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What is Your Sleep Type?

What is Your Sleep Type?

Many have heard the question, “Are you an Early Bird or Night Owl?” Though recently CBS News reported a study done by sleep specialist and best-selling author Dr. Michael Breus. He stated that there are actually 4 different sleep types.

Lions- Early Risers

Bears- People who have energy mid-day

Wolves- those who enjoy late evening

Dolphins- Insomniacs

CBS reported these statistics, “It turns out that roughly 15 percent of people are lions (the category more commonly known as “early birds”). Another 15 percent of people are wolves. About 50-55 percent of people are bears. And somewhere between 10-15 percent of people are dolphins. That means, the vast majority of people — in this case, bears, who are most energetic in midday — were not accurately reflected in the old way of thinking.”

The Early Bird and Night Owl concept only looked at biological timing or circadian rhythm. The studies did not look at Sleep Drive. Brues states, “Sleep Drive is predetermined by the PER3 gene and the buildup of a naturally-occurring chemical called adenosine in the body.”

CBS stated, “Taking sleep drive into account, Breus worked with the global grooming brand Braun to make recommendations for how people can better customize their morning routines, based on their sleep chronotype. They call this approach Morning by Design, and it takes into account things like lifestyle, diet and exercise habits.”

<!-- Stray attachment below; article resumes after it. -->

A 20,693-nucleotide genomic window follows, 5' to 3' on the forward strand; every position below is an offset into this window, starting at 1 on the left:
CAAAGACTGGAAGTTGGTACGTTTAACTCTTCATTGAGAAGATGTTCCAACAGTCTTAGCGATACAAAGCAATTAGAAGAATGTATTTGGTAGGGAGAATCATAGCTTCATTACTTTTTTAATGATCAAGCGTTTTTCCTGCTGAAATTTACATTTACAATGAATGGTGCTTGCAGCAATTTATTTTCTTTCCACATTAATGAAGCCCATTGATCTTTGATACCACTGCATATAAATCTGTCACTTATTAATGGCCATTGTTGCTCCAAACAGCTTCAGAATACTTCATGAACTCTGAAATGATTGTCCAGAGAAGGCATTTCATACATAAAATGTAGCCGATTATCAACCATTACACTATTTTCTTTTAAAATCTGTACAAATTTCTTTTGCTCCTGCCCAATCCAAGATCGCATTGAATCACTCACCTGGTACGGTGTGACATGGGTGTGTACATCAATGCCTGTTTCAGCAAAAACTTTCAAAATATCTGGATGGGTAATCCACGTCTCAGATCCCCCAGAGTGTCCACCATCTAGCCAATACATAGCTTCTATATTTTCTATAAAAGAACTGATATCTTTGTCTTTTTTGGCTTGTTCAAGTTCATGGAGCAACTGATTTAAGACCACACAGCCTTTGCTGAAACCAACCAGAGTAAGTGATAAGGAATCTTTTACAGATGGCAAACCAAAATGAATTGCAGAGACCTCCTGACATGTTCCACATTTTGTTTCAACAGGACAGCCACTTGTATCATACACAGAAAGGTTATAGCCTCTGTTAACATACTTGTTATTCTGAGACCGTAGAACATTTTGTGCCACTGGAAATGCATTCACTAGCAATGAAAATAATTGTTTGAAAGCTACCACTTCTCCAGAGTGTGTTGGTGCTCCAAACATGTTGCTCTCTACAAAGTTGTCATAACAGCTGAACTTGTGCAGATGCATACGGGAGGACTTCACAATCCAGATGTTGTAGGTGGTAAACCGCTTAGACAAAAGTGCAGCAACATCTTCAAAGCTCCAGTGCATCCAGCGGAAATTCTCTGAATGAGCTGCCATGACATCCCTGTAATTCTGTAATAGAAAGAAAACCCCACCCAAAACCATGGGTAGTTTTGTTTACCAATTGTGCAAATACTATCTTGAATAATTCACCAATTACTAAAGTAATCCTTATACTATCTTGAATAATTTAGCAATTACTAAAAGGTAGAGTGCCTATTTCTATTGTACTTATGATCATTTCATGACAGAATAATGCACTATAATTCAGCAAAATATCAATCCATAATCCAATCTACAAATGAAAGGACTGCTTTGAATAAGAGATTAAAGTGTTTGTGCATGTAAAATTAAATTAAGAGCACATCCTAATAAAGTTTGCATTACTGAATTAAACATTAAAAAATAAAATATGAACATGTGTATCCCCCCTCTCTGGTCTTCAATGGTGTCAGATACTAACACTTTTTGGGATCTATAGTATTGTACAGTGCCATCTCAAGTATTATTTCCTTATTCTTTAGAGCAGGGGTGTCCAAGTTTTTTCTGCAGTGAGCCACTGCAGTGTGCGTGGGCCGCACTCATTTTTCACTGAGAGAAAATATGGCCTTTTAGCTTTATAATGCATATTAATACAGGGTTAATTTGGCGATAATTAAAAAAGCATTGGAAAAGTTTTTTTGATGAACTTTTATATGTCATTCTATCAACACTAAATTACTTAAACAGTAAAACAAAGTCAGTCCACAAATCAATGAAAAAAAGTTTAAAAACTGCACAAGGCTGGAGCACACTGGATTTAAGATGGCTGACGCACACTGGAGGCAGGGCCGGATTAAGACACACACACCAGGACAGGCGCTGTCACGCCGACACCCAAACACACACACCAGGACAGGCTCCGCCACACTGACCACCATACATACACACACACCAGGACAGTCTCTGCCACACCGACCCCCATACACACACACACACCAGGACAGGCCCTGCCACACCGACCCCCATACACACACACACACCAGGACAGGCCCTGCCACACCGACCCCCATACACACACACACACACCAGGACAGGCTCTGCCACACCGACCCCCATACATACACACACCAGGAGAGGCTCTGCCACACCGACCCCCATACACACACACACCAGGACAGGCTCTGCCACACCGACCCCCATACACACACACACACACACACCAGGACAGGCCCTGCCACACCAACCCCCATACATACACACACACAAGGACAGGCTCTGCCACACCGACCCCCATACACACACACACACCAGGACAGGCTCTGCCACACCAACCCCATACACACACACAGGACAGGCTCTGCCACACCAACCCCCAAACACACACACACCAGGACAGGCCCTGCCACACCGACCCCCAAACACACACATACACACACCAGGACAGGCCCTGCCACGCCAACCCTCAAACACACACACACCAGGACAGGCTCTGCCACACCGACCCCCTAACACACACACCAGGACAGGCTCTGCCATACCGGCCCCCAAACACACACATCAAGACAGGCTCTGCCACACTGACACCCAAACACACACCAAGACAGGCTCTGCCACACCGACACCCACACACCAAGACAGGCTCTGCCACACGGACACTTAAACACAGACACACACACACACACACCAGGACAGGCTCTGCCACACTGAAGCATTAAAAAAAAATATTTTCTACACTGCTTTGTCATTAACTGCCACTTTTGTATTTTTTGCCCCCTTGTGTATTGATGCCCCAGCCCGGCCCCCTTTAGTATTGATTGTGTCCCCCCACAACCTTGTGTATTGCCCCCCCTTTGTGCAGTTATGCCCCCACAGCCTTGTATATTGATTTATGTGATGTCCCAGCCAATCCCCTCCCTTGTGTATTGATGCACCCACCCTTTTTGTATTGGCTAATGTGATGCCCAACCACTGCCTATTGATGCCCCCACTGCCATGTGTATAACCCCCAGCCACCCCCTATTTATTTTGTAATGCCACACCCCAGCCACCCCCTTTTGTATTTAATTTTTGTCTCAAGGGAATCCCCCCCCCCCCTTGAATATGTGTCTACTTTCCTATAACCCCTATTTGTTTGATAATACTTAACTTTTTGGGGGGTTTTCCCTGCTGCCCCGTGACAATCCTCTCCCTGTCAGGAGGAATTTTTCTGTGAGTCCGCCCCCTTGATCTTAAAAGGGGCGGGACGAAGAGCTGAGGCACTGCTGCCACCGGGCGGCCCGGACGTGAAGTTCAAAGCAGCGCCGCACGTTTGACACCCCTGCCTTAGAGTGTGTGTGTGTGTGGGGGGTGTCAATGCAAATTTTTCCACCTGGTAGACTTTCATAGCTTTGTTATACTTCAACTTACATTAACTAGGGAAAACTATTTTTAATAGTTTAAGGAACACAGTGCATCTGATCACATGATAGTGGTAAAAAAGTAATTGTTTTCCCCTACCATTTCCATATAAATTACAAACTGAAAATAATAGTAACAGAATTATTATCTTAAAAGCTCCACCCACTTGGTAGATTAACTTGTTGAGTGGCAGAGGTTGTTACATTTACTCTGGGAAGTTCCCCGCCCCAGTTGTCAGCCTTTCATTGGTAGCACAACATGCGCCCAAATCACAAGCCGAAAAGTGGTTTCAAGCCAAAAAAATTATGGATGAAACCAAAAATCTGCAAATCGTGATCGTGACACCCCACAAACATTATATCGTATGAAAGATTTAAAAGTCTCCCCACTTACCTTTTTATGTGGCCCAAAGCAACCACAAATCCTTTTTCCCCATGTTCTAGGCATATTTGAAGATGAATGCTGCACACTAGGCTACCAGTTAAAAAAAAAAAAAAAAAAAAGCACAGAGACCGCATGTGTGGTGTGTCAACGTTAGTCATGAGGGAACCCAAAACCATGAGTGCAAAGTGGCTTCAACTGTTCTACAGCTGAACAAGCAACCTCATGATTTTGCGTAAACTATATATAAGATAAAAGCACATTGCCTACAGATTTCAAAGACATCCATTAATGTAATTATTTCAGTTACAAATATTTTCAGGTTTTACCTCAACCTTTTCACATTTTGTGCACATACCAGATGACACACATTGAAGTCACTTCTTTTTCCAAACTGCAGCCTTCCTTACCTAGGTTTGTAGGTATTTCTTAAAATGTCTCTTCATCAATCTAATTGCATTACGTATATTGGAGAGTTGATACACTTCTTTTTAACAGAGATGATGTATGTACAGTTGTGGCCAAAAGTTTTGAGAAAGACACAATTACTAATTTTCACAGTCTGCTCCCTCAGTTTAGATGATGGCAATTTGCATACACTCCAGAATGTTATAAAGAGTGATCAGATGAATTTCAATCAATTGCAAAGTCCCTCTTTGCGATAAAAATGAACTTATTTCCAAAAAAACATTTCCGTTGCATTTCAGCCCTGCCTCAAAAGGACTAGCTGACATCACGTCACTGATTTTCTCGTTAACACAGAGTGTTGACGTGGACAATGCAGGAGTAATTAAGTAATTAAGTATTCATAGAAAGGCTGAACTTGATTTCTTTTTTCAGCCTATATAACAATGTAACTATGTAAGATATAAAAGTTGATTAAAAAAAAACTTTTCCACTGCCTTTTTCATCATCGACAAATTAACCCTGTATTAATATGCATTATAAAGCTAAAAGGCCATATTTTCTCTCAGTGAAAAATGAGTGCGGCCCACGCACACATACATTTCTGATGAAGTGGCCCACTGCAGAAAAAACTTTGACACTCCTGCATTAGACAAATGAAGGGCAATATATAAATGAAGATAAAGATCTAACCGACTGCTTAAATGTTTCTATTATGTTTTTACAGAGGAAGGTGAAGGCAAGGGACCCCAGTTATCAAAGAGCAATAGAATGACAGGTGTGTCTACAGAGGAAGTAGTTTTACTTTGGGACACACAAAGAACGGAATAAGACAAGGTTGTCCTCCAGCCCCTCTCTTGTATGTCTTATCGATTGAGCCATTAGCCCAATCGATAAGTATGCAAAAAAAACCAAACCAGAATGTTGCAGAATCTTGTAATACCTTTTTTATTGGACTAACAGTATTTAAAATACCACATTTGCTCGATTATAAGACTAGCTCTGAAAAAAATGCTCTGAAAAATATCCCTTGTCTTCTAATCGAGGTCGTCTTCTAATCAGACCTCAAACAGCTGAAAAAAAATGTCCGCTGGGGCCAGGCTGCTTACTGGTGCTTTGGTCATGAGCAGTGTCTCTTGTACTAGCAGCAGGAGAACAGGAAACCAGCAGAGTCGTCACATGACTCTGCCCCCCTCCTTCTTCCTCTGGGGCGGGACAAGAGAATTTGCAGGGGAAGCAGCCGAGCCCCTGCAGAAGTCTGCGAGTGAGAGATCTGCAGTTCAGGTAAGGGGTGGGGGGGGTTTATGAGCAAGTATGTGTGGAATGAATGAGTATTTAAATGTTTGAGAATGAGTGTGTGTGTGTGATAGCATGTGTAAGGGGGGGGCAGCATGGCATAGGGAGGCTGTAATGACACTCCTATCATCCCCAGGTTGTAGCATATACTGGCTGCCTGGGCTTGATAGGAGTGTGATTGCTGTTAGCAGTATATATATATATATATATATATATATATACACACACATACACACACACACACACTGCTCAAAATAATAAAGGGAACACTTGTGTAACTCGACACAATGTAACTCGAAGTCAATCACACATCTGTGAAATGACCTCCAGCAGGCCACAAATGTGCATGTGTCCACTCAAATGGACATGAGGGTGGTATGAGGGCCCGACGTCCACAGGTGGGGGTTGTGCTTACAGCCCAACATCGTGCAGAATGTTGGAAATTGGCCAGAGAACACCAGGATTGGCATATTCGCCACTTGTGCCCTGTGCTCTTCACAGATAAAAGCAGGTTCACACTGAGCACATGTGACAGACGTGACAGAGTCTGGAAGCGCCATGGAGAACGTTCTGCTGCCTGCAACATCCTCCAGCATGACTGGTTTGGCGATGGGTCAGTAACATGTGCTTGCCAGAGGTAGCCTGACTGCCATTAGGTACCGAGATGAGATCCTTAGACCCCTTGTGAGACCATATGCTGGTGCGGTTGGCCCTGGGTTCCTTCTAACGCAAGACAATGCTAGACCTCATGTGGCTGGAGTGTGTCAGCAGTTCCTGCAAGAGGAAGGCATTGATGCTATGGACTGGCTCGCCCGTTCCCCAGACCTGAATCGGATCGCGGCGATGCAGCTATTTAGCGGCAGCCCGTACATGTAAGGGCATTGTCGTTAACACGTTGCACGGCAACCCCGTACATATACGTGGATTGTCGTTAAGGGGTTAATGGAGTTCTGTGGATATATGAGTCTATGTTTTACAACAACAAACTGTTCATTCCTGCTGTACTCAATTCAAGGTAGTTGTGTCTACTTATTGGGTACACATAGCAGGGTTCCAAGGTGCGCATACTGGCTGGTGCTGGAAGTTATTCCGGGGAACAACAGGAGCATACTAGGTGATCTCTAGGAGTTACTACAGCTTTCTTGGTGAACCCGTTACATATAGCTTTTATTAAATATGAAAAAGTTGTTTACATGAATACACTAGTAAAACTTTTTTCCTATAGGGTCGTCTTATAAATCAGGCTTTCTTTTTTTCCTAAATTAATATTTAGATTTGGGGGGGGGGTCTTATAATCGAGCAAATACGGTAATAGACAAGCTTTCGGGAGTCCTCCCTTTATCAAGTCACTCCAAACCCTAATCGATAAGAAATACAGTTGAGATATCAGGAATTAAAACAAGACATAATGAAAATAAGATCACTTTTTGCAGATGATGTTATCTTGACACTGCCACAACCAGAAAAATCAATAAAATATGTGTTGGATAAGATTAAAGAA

So to discover your sleep type take into account your habits. Do you enjoy waking up early, are you more energized during the day, etc. What is your favorite meal can also help you determine what your Sleep Chronotype is. Once you define your sleep type look at the tips below for each category.

  • Lions who are early risers should try to exercise in the afternoon which can give them a boost to extend their day.
  • Bears, or those who feel most energized in mid-morning and early afternoon, need to avoid the snooze button and switch their cup-of-Joe with a nice glass of water.

  • Wolves, those who thrive in the late evening, should drink in some vitamin D each morning by going to the window and greeting the sun.
  • Dolphins aka Insomniacs should try a high protein breakfast to help them get going in the morning after burning the midnight oil.

If you are still struggling with sleep it might be time to speak to a sleep specialist. If he or she suggests Melatonin Supplements check out World Wide Labs for an all natural option.

Source: CBS News online

5 Bedtime Snacks That Can Help You Sleep

5 Bedtime Snacks That Can Help You Sleep


There have been many studies on how to get a better nights sleep. We know that being too full or too hungry can disrupt the night. The brain uses many hormones and chemicals to induce sleep. These mainly include melatonin and tryptophan. These following snack ideas from Daily Medical and Readers Digest  can help these chemicals activate and help your mind drift off to dreamland.

Snacks and Their Bedtime Benefits